New Content From Perspectives on Psychological Science

Making Sense of the World: Infant Learning From a Predictive-Processing Perspective
Moritz Köster, Ezgi Kayhan, Miriam Langeloh, and Stefanie Hoehl

According to the predictive-processing framework, individuals’ ability to successfully navigate their environment relies on how well they optimize predictions about the consequences of their behavior. Here, Köster and colleagues apply this framework to infancy research. They suggest thinking about how infants learn to predict the effects of their actions on their environments. This might provide a unifying perspective on phenomena of infant development and learning that may seem unrelated (e.g., learning principles, motor and proprioceptive learning, basic understanding of the environment). The researchers discuss implications for theory, research, and application.

Talent Development in Achievement Domains: A Psychological Framework for Within- and Cross-Domain Research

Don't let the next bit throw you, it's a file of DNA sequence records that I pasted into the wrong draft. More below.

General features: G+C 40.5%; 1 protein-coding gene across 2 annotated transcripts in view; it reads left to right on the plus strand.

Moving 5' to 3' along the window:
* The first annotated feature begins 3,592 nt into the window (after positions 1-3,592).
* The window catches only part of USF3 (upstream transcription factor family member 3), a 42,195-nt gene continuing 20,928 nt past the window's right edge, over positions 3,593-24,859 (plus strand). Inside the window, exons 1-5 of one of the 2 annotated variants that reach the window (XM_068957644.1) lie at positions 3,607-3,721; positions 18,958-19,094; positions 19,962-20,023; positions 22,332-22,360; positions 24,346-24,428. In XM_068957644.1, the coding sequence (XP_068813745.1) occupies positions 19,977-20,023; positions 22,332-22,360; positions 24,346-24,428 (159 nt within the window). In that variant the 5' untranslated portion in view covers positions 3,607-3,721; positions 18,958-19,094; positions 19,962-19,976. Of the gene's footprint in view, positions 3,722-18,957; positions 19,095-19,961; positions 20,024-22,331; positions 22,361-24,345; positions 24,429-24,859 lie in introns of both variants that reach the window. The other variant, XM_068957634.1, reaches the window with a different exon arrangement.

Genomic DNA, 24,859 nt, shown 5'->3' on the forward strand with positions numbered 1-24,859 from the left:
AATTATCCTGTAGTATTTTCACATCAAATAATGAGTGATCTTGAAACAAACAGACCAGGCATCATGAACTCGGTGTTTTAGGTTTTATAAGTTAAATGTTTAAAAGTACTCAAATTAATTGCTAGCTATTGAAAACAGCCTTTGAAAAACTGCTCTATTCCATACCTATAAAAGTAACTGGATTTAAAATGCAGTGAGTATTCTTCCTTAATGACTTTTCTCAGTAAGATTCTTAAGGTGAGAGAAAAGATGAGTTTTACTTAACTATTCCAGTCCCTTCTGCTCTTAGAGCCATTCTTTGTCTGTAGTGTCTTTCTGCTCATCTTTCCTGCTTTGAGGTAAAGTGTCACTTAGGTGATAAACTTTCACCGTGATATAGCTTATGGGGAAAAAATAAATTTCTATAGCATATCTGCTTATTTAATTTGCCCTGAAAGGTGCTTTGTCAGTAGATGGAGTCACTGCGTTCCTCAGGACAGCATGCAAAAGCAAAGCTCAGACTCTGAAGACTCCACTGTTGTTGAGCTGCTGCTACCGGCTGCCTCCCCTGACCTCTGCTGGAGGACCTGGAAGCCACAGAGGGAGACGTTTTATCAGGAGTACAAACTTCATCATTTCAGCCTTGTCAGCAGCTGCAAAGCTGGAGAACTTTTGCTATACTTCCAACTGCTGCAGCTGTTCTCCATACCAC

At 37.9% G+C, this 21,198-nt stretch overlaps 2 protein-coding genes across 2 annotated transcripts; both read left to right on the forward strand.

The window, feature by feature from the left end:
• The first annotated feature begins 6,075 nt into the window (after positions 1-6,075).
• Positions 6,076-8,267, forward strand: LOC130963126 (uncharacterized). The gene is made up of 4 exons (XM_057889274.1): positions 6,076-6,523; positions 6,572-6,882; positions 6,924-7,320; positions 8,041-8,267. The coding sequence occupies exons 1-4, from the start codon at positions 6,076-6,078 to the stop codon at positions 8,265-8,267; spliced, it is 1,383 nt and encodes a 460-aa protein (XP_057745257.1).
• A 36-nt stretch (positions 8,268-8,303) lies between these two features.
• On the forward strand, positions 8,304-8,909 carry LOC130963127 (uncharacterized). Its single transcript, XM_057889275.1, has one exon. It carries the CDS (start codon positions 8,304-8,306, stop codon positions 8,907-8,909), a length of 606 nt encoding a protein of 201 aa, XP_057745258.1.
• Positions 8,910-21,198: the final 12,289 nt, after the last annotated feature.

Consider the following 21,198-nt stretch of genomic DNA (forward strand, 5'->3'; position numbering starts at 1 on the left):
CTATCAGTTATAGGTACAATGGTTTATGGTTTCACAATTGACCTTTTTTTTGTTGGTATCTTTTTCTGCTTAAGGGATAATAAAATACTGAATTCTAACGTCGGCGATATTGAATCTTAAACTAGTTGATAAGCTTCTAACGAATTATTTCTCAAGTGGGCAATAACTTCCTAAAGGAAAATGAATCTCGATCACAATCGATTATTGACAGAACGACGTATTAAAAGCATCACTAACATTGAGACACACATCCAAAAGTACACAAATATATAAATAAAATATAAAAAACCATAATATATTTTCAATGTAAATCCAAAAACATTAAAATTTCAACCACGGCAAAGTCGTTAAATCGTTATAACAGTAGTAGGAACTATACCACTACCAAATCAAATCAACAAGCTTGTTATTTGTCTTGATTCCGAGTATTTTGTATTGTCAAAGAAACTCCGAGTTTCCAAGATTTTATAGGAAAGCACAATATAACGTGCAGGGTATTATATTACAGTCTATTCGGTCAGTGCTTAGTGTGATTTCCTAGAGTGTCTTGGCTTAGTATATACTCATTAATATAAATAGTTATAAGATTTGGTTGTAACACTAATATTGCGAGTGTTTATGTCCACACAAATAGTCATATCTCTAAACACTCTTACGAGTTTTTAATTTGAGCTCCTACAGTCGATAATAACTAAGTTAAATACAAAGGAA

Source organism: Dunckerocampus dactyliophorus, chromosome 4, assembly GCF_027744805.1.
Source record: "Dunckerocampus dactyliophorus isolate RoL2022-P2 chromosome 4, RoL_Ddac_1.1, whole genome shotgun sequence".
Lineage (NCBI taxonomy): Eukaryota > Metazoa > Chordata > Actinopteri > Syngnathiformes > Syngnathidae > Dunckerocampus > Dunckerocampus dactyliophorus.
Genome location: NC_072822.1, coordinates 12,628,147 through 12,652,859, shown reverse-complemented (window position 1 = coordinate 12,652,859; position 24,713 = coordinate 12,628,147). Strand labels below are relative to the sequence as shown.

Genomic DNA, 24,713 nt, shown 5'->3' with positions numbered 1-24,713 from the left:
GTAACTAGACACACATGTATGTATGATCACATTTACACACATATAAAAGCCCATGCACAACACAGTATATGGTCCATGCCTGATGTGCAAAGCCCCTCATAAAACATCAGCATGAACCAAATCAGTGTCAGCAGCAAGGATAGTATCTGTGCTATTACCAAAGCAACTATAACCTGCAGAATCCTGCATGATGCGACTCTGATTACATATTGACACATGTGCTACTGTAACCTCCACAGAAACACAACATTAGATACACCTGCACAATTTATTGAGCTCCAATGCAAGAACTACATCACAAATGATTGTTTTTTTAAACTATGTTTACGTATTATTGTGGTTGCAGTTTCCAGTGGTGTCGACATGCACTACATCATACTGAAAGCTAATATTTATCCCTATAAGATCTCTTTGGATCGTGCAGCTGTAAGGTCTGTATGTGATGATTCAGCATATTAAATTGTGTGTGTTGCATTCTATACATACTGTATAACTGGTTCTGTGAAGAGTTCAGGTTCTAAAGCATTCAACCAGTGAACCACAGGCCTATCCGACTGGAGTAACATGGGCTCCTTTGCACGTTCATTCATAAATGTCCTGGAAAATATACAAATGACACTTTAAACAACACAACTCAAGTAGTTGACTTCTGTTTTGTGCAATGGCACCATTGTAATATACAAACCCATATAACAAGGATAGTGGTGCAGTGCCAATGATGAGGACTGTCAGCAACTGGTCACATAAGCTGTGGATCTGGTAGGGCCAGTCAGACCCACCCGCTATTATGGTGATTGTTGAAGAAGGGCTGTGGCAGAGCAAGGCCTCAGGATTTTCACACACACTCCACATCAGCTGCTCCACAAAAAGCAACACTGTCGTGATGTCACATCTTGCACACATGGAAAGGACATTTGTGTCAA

Franzis Preckel, Jessika Golle, Roland Grabner, et al.

The talent-development-in-achievement-domains (TAD) framework aims to describe and guide research on achievement and its development within and across domains, such as academics, music, and visual arts. It focuses on measurable psychological constructs and their meanings at different levels of talent development. TAD was developed by 11 researchers from different fields of psychological research in talent development who met during a 2-day summit. This review provides examples of TAD’s application to mathematics, music, and visual arts. It also indicates open questions to be addressed in future research.

Some Roads Lead to Psychology, Some Lead Away: College Student Characteristics and Psychology Major Choice
Martin C. Yu, Nathan R. Kuncel, and Paul R. Sackett

Yu and colleagues analyzed the characteristics and college trajectories of nearly one million students at 249 colleges and universities, comparing psychology with nonpsychology majors. Students who majored in psychology were not initially interested in the field, but those who had more exposure to psychology in high school were more likely to enter and stay in psychology. College students with poorer performance as science, technology, engineering, and math (STEM) majors often transferred into psychology, whereas those with higher performance transferred from psychology into STEM majors.

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